The Flaws in the Science of Sex Differences
Rebecca M. Jordan-Young
Harvard University Press:
394 pp., $35
Are men and women really two planets apart? In "Brain Storm," Rebecca M. Jordan-Young, a Barnard College professor of women's studies, sets out to debunk the proliferating "brain-organization" studies that attempt to explain in purely biological terms (since XX and XY seem not to be enough) why males and females differ in one way or another. Or, in some cases, fail to differ.
Issues of gender understandably provoke a lot of red-faced uproar in all sorts of warring quarters. Neuroscientist Simon LeVay's 1991 report in Science locating male homosexuality in an area of the hypothalamus and Lawrence H. Summers' suggestion, while he was still president of Harvard, that the unequal number of tenured male and female scientists indicates "a difference in aptitude" are signal examples.
Jordan-Young, a sociomedical scientist (it's a portmanteau field, embracing psychology, sociology, anthropology and health policy), was particularly troubled by LeVay's findings, which she found "interesting but also puzzling. How could gayness take a single identifiable form in the brain when it takes such varied forms in people's lives?" The book resulting from her puzzlement is a refreshing and sensible look at the conduct of an area of science that is perhaps not as empirical as it should be.
Part of the reason is that brain-organization research — when humans are the subjects — must confine itself to what Jordan-Young calls "quasi-experiments." That is (to simplify a great deal), while you can pump hormones into a rat and watch what happens, you can do no such thing with a human being. When it comes to the effects of prenatal hormone exposure — a focus of brain-organization studies on sex-typed predilections, and also Jordan-Young's focus — researchers must collect data from the unmolested living.
Jordan-Young spent 13 years on a "synthetic analysis" of hundreds of studies dating from 1967, when they were first applied to humans, to 2000, when the glut of data "made it no longer possible to examine every published study in depth," comparing methods as well as results and interviewing nearly two dozen of the field's leaders. She was interested "in how scientists resolved the problem of measuring something as complex as sexuality or gender in such a way that these ... could be associated with brain structure or hormone exposures." It's worth a hard look: Once that association is reified, she points out, the consequences are profound — affecting, among other things, not just how we view gay people (or how they view themselves), but how we raise and educate our children and how we assign or adopt social and professional roles.
What Jordan-Young's analysis uncovered is by turns fascinating and appalling. Investigators' assumptions morph; definitions slip and slide. For instance, the modern notion (currently slipping) that the male sexual appetite is greater than the female's "is the exact reverse of the idea in Renaissance Europe." Definitions aside ("one scientist's heterosexuals are another scientist's homosexuals"), when these studies are juxtaposed, what emerges is an absence of context — a comparing of apples, Tuesday and Belgium. Left-handedness is more common in men than in women; lesbians tend to be left-handed; so do gay males. One study of "toy preferences" in vervet monkeys was ambiguous, since the boy vervets seemed most interested in the plush dog (a toy deemed "neutral") and the girl vervets paid relatively little attention to the doll. The girl vervets did prefer playing with the toy cooking pot, but exactly what they did with it was not reported. Children born with ambiguous genitalia because of prenatal hormone imbalance indeed perform differently from their "normal" peers in behavioral studies, but those children have undergone (often horrifying) medical interventions and have also been reared differently.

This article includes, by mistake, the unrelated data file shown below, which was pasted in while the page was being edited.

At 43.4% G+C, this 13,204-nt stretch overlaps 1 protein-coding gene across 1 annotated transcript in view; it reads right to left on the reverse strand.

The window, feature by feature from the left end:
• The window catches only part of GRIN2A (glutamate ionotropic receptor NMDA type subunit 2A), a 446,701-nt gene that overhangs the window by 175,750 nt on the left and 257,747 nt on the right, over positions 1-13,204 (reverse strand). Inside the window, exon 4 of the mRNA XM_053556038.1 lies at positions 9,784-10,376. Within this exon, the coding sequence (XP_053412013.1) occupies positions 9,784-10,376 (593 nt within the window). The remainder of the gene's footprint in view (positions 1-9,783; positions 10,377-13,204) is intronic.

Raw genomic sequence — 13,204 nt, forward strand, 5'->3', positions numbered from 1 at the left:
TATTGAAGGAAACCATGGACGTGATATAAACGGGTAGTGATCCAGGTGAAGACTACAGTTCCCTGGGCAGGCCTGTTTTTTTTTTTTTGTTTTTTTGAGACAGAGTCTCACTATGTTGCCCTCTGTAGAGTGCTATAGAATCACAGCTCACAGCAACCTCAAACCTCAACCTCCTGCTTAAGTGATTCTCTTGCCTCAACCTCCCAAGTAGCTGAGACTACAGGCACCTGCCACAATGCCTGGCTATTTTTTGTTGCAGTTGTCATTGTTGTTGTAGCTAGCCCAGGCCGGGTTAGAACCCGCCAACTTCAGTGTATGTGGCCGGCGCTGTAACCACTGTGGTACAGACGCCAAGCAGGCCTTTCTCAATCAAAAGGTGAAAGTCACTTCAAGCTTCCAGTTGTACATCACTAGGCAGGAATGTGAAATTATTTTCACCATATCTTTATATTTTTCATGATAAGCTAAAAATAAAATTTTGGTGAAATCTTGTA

Jordan-Young's point "is not that hormone effects are not 'real.'... [T]hey do figure into development, including neural development, in a variety of important ways. Nor is the point that males and females aren't 'really' different.... The problem is the way that brain organization theory ... attributes an unrealistic specificity and permanence to early hormone effects, as well as a demonstrably false inevitability and uniformity to sex differences.... Even in rats, early hormone exposures do not create a solid foundation on which behavior must forever stand."
Good news for rats — and the news is good for us too. What happens to us prenatally might be unlucky, but "[t]he ultimate phenotype isn't apparent at birth or even ... in childhood or adolescence. In fact, brain development is not completely 'finished' at any point prior to death."
Isn't that nice to hear? This book is not only a tonic, it's also full of scientific insights presented in plain, intelligent prose — an absorbing read, if you've ever wondered what was going on in the secret parts of your attic.
Lippincott is a freelance editor specializing in science.